Monday, August 24, 2009

Touted "Depression Risk Gene" May Not Add to Risk After All

A gene variation long thought to increase a person’s risk for major depression when paired with stressful life events may actually have no effect, according to a new analysis. The result challenges a common approach to studying depression risk factors.

Most mental disorders are thought to be caused by a combination of many genetic risk factors interacting with environmental triggers. Finding the exact combinations of factors, however, has been a significant challenge. Advances during the past decade have led to powerful tools for studying how genes and the environment interact to affect the risk for disease. In 2003, these advances allowed scientists to show that variation in a gene called the serotonin transporter gene affected the risk of major depression in people who had a number of stressful life events over a 5-year period.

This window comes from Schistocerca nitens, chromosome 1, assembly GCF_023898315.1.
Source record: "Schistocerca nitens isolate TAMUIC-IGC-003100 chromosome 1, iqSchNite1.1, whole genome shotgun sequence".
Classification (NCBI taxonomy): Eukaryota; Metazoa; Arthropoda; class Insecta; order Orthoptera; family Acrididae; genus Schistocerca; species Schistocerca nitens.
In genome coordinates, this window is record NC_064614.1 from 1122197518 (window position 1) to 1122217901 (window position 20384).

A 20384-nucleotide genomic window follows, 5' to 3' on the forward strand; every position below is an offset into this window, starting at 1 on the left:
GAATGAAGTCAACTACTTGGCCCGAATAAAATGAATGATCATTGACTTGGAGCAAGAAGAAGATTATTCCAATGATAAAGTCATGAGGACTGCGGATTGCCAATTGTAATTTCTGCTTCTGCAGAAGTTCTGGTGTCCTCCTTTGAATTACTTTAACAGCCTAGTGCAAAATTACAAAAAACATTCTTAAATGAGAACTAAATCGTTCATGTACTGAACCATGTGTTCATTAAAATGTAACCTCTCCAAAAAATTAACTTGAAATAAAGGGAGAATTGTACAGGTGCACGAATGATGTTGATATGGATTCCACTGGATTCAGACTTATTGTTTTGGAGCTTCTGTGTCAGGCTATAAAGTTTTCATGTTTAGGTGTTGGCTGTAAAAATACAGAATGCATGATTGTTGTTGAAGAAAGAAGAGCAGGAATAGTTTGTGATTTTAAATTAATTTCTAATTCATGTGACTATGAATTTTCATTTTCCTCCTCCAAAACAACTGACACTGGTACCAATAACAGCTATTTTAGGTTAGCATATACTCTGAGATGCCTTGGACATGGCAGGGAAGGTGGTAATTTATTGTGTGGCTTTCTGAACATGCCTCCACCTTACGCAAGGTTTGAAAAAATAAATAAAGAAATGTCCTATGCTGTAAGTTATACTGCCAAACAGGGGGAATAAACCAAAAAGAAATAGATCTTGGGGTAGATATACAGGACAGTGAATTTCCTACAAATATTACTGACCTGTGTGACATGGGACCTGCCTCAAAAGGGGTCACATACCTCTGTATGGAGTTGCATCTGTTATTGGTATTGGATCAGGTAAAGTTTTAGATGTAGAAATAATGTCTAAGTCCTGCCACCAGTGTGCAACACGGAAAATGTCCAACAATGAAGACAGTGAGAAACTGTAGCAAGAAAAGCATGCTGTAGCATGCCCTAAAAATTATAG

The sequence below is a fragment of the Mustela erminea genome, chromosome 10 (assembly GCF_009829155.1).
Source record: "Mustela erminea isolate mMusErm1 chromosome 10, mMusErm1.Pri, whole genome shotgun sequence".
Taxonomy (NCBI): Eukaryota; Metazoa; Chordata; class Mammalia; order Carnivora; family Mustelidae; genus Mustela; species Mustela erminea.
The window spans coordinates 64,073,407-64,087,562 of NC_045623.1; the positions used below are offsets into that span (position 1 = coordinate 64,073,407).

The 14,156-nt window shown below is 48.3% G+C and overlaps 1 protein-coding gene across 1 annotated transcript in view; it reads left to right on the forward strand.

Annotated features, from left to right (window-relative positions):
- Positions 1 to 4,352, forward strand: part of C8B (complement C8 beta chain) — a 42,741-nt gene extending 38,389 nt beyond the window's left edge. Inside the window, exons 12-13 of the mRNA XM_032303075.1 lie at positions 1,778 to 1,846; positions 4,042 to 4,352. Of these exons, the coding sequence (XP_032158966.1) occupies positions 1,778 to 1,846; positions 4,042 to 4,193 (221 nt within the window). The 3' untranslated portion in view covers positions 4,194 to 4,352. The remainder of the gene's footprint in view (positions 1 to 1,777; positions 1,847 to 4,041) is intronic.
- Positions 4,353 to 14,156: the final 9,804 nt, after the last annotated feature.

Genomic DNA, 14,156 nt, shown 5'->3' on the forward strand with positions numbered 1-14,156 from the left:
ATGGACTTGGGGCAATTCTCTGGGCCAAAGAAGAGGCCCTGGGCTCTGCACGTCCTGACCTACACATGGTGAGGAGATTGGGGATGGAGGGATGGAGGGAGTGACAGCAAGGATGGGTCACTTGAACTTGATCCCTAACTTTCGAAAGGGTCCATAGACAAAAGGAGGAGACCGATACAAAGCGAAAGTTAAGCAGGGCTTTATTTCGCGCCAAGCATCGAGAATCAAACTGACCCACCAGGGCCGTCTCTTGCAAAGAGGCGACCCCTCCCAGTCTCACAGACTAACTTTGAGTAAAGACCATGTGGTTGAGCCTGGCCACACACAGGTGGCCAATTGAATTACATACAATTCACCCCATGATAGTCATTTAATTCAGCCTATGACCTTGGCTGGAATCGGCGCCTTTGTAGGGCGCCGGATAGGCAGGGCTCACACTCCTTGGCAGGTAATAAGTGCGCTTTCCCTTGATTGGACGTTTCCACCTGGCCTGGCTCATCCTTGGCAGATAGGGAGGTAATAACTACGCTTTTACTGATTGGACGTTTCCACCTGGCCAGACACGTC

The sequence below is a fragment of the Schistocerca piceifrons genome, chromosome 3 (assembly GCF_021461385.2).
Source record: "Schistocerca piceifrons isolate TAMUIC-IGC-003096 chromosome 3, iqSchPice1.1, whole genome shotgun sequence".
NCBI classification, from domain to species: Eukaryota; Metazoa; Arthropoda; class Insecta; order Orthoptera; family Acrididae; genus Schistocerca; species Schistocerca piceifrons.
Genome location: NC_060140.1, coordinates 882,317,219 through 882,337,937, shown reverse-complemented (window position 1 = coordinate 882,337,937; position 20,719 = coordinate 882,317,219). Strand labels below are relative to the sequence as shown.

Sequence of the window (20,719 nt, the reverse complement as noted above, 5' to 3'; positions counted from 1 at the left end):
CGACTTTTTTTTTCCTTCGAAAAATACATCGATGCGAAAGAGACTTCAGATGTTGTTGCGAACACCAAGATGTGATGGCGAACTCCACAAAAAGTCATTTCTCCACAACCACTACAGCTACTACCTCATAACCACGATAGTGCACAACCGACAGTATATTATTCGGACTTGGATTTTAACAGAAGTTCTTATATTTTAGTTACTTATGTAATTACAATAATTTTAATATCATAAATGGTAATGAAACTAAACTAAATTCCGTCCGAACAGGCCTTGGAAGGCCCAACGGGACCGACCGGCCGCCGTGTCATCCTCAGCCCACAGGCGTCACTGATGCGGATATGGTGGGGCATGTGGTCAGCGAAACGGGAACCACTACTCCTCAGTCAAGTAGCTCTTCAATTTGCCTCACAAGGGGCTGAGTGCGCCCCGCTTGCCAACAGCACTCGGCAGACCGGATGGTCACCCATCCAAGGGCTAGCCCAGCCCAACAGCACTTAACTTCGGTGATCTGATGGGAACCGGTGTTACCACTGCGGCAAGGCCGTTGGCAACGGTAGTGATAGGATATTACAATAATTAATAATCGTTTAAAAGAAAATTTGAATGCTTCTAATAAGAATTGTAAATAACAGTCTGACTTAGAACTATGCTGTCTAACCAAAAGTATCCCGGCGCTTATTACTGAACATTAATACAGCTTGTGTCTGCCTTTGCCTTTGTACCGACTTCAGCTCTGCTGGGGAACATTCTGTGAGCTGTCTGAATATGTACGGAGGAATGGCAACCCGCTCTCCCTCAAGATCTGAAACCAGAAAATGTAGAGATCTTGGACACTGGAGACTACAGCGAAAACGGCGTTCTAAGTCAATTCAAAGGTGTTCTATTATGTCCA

Serotonin is a chemical messenger that helps brain cells communicate. The serotonin transporter directs serotonin from the space between brain cells back into the cell for reuse. Since the most widely prescribed class of medication for treating major depression acts by blocking this protein, it’s been a prime suspect in mood and anxiety disorders.

READ MORE @ NIH Research Matters

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